WILKINSON V. MOSELEY, 18 ALABAMA 288 (1850)
 

Headnotes

If a hirer failed to deliver a slave upon the expiration of the term, he became liable for the slave's value.

If, however, the slave died during the term, it became the owner's responsibility to demonstrate that the death resulted from the hirer's violation of duty.


Facts of the Case

On February 1, 1844, Moseley hired a slave woman named Adeline to Wilkinson, who agreed to provide proper medical care and, if necessary, call in a physician. Moseley understood that Adeline had been hired as a cook and would work in Montgomery. Wilkinson subsequently rehired her to A.B. Hughes, who lived four miles from town and who put Adeline to work in the field. She became ill, the overseer treated her, and Adeline subsequently died. The Montgomery County Circuit Court charged the jury that Wilkinson was liable if he had rehired Adeline as claimed. He was further liable if he had not demonstrated that the overseer had not treated Adeline "in the same way that a skilful [sic] man would have treated her."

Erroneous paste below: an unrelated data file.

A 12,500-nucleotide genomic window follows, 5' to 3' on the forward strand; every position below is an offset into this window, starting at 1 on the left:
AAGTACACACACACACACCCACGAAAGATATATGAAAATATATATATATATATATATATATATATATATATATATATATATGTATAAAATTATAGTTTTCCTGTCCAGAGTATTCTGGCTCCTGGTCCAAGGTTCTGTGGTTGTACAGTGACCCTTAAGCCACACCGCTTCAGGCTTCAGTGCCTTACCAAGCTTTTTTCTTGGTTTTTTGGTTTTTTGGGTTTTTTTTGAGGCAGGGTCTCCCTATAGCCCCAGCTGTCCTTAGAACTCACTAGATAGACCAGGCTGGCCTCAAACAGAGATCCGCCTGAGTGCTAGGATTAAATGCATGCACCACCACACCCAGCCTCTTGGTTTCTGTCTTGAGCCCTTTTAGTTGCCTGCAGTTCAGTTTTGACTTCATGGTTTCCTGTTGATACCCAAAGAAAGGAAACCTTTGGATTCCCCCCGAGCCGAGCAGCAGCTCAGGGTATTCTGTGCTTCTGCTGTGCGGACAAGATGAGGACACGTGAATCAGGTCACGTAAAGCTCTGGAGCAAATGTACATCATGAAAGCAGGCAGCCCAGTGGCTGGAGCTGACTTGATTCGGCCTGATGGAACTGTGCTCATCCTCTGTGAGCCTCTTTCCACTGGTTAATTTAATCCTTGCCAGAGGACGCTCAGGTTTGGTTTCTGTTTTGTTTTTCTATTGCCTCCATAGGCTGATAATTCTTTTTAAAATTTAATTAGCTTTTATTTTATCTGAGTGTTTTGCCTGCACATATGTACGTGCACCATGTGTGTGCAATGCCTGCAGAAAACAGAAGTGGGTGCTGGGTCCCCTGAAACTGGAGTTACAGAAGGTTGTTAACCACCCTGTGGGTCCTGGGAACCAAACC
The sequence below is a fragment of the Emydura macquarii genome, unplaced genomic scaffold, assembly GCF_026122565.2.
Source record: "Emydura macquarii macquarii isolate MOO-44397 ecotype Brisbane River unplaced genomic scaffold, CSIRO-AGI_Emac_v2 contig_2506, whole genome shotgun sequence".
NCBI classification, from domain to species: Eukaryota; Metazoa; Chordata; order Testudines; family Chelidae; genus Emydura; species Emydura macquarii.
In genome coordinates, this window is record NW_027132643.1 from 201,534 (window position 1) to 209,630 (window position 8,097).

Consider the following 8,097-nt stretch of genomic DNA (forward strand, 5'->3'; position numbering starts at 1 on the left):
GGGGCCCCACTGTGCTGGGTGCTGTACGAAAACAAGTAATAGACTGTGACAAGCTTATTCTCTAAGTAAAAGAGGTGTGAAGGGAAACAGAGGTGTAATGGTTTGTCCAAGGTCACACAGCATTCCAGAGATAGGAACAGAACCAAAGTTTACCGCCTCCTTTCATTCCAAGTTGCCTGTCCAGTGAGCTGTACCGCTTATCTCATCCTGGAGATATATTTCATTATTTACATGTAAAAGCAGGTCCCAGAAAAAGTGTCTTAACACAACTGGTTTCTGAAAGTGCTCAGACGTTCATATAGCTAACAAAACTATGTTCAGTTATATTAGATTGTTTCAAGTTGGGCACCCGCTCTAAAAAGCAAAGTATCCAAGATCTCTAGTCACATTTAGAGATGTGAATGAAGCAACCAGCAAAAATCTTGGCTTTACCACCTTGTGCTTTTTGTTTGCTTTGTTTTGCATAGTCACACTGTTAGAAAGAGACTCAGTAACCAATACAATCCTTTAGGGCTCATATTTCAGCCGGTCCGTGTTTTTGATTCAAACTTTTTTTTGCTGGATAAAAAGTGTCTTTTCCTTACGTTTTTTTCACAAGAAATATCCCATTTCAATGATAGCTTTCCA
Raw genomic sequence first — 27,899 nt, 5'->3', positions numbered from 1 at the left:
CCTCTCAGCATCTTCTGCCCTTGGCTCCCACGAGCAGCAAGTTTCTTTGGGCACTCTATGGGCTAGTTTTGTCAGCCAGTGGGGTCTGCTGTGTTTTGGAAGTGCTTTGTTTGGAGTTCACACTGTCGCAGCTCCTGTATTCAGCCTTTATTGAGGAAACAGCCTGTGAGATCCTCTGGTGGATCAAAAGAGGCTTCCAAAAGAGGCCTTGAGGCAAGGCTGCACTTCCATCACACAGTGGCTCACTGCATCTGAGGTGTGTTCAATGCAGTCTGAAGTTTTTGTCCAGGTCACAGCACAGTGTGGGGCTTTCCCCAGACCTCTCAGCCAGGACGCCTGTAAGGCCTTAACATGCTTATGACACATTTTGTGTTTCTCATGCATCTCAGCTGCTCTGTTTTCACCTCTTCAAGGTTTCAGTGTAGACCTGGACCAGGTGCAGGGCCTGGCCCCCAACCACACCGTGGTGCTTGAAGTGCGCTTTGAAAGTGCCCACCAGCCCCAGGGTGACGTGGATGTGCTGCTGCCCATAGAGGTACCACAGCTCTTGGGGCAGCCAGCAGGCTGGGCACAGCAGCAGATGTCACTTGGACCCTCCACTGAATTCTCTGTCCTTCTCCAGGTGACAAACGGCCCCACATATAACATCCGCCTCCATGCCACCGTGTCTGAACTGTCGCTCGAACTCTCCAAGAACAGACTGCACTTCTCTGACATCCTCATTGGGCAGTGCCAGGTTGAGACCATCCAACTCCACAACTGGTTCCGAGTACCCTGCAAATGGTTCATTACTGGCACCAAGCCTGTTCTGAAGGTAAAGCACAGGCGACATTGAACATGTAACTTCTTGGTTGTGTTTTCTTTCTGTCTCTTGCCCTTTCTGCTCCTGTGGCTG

Wilkinson's Argument

Before the Alabama Supreme Court, Wilkinson argued that it was Moseley's responsibility to prove that adequate care had not been provided.

Moseley's Argument

Moseley argued that Wilkinson had violated the contract by rehiring Adeline to Hughes.

The Court's Decision

Judge Silas Parsons wrote the opinion for the Alabama Supreme Court. He ruled that the rehire had not broken the contract and that it had been Moseley's responsibility to demonstrate that Wilkinson failed to provide adequate medical care.

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